The second block passed the pressure test. So, after the weekend, I’ll take the crank, main bearing caps and pistons down to the engineer’s and they can decide whether or not they’re all OK to put back together as is. There was a tiny amount of pick-up on the top halves of the mains shells but the big-ends looked fine – to me. In effect, a zero-houred engine is quite appealing but if it’s just for the sake of it, it’s probably an expense I could do without.

Internal panelling

Buoyed by the news of the block being sound, I got on with the panelling on the inside of the frame. I’m using aircraft ply which, as I’ve mentioned in the past, is boil-proof – well, you never know. I’ll attach with spray glue a layer of scrim foam and then cover that with leather-cloth the same colour as the seats. I looked for some carpet in one of the big stores, hoping to find an off-cut of a lighter green to provide a bit of contrast but was out of luck. I was offered a short piece, less than 2 metres long and only about 48″ wide by one of the upholstery supplies companies but they wanted £50 for it. Very good quality they assured me. It would have to be; I carpeted my workshop for less than that.

Filing and sanding

I left the filling and sanding of the turtle deck to The Ambassador’s Daughter. The first two applications have been finished but it’s going to take a couple more before I can put some high-build primer on and get down to the fine work.

Filling and sanding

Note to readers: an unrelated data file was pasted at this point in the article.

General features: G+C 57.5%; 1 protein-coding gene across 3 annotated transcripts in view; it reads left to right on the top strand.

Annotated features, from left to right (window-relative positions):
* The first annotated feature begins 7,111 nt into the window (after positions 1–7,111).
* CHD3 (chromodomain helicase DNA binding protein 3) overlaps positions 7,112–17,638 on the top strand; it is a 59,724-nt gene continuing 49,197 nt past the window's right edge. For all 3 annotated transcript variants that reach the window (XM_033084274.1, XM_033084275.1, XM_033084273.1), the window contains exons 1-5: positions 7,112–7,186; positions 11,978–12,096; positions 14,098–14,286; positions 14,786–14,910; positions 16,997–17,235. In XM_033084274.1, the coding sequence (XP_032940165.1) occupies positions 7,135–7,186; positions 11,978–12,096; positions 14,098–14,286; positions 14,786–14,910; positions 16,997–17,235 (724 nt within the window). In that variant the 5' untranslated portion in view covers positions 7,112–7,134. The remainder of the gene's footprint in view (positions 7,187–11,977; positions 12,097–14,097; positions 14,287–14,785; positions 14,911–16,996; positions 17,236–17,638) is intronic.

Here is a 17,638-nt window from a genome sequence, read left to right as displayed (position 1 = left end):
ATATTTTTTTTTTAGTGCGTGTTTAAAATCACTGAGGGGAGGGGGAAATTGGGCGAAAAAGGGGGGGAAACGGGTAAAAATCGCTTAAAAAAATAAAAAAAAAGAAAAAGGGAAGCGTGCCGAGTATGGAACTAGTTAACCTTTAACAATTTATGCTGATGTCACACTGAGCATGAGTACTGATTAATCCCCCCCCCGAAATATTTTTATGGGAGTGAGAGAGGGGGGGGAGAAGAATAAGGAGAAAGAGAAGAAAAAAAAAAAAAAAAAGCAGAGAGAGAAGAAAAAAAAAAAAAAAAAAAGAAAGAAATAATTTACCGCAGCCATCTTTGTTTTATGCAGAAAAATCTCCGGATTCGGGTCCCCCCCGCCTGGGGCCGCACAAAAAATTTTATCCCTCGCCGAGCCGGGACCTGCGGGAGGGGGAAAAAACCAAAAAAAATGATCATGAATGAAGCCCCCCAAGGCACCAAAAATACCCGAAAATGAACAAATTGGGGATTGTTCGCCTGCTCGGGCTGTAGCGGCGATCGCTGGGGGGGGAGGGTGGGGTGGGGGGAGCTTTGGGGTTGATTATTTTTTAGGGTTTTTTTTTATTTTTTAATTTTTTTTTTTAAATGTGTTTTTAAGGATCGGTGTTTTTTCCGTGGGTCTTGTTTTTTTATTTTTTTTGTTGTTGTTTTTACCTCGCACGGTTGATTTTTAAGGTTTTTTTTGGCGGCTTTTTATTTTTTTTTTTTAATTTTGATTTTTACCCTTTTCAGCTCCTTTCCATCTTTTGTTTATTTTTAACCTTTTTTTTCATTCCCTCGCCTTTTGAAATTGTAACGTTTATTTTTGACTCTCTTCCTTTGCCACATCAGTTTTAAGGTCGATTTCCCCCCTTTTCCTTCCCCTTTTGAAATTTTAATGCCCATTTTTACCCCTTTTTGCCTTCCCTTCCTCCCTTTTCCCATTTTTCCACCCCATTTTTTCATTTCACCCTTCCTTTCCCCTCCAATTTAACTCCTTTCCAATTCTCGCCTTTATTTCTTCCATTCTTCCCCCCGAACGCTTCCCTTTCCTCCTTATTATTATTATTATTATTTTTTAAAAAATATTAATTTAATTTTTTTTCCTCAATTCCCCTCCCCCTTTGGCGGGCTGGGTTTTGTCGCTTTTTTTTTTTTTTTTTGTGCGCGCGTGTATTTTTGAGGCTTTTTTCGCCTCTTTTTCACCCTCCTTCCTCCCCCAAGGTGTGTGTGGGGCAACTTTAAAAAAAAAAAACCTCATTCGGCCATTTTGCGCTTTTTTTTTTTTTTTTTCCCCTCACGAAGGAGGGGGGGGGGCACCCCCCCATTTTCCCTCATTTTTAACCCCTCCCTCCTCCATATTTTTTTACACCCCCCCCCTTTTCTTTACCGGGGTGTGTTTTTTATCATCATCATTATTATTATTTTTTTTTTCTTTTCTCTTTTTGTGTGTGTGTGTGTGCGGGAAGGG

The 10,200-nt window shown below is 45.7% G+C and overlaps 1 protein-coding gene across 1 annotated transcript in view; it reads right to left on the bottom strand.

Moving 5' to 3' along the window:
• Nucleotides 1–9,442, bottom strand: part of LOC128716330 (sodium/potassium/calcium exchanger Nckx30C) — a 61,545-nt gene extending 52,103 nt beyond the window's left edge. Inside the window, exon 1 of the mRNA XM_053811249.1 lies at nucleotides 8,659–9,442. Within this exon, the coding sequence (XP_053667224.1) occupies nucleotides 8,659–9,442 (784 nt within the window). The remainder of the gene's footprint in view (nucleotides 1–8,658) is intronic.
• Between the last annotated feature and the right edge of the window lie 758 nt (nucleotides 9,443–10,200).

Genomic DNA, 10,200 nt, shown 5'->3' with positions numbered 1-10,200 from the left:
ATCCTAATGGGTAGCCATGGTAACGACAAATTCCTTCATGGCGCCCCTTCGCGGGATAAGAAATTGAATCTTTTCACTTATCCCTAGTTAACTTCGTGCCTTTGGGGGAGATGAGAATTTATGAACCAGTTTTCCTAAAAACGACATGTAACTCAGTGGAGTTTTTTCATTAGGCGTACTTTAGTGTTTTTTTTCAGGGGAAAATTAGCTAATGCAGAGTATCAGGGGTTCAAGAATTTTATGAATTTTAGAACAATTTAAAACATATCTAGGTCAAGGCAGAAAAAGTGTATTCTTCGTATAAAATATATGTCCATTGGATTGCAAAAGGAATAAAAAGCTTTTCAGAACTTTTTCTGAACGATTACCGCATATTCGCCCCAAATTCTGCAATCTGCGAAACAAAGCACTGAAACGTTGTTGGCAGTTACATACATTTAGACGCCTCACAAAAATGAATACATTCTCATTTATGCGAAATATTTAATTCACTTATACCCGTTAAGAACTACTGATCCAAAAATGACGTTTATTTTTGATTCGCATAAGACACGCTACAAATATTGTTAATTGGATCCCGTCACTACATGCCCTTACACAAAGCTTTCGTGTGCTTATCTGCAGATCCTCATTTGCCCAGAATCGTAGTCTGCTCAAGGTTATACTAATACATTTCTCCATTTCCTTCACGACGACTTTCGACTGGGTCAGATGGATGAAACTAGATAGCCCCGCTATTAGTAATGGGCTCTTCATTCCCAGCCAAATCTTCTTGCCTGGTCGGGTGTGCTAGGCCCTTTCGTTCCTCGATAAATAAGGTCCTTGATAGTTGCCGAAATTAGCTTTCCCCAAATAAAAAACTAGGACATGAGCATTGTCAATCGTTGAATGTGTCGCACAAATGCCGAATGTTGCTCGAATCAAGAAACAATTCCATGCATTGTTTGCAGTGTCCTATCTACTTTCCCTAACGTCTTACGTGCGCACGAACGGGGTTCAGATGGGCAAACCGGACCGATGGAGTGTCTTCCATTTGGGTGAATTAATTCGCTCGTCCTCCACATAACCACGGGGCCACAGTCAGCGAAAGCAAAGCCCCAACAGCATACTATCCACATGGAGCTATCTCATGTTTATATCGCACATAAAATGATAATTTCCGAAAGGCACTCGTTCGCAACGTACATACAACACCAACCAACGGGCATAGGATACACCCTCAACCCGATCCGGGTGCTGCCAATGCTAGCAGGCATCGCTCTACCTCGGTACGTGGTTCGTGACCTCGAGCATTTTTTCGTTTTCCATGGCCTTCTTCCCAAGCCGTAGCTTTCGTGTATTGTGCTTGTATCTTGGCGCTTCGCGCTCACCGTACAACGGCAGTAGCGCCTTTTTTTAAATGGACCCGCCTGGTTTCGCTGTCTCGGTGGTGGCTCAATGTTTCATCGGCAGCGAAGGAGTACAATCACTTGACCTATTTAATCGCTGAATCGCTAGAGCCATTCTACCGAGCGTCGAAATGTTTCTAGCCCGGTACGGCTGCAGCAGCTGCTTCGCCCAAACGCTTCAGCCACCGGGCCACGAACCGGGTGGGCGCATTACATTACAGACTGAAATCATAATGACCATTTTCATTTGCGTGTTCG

One of the problems that’s been thrown up by the interior panelling is that the driver’s seat is too close to the side wall and scuffs the ply when adjusted fore and aft. I can move the seat rail bolts 15mm towards the centre of the car which should help but that leaves only a swire or so between the seats and the upholstery will take up that space – bit of a squeeze all round really. The other thing is that when the driver’s seat is fully forward, engaging reverse is impossible so I’ll have to re-bend the gear lever to suit; that’ll be a bit tricky as I’ve not a lot of room to play with.

Seat positions

I checked up on the roof line while the car was outside and, although I’m not going to make a hood immediately – I’m still undecided as to whether I want a ‘V’ screen or to replicate the rather rakish straight screen of the Talbot I photographed the other day – I’ll have to make provision for its attachment along with the tonneau at this stage in the build.

Interior panelling


The fiddle with the interior panels was making the blocks to support the unsupported bits. Some of the blocks were quite complex angles and curves so a couple of goes on one or two of them was required.

Whilst I had a sheet of ply in my hands, I pushed it up against the outside of the frame – it fell into place very easily, indicating that the aluminium skinning is going to be a piece of cake…… Excellent!



2 comments on “Excellent!

  1. Elliott says:

    I just wanted to extend thanks for this wonderful blog, I’m in awe of your craftsmanship, and it’s an utterly inspiring read. I know this may be somewhat off topic, but I’m in the middle of a special build myself, with a previously unregistered Suresnes Talbot chassis and Model A engine. I wondered what thought you’ve paid to getting you car through the DVLA hurdles? I’m starting to get somewhat concerned, after looking into it, that a world of trouble awaits me when trying to convince them of its vintage status, despite all vintage parts, because it’s not a restoration of an identifiable model.

    • Hello Elliott,
      Thank you for your very kind comments; I’m glad you’ve enjoyed the read. I had enormous trouble with the DVLA when I came to tax the Austin Special but at least I had a log book. I would recommend that you contact the Talbot register and talk your situation through with them; I’m sure they’ll be of help.
      All the best with your Special.

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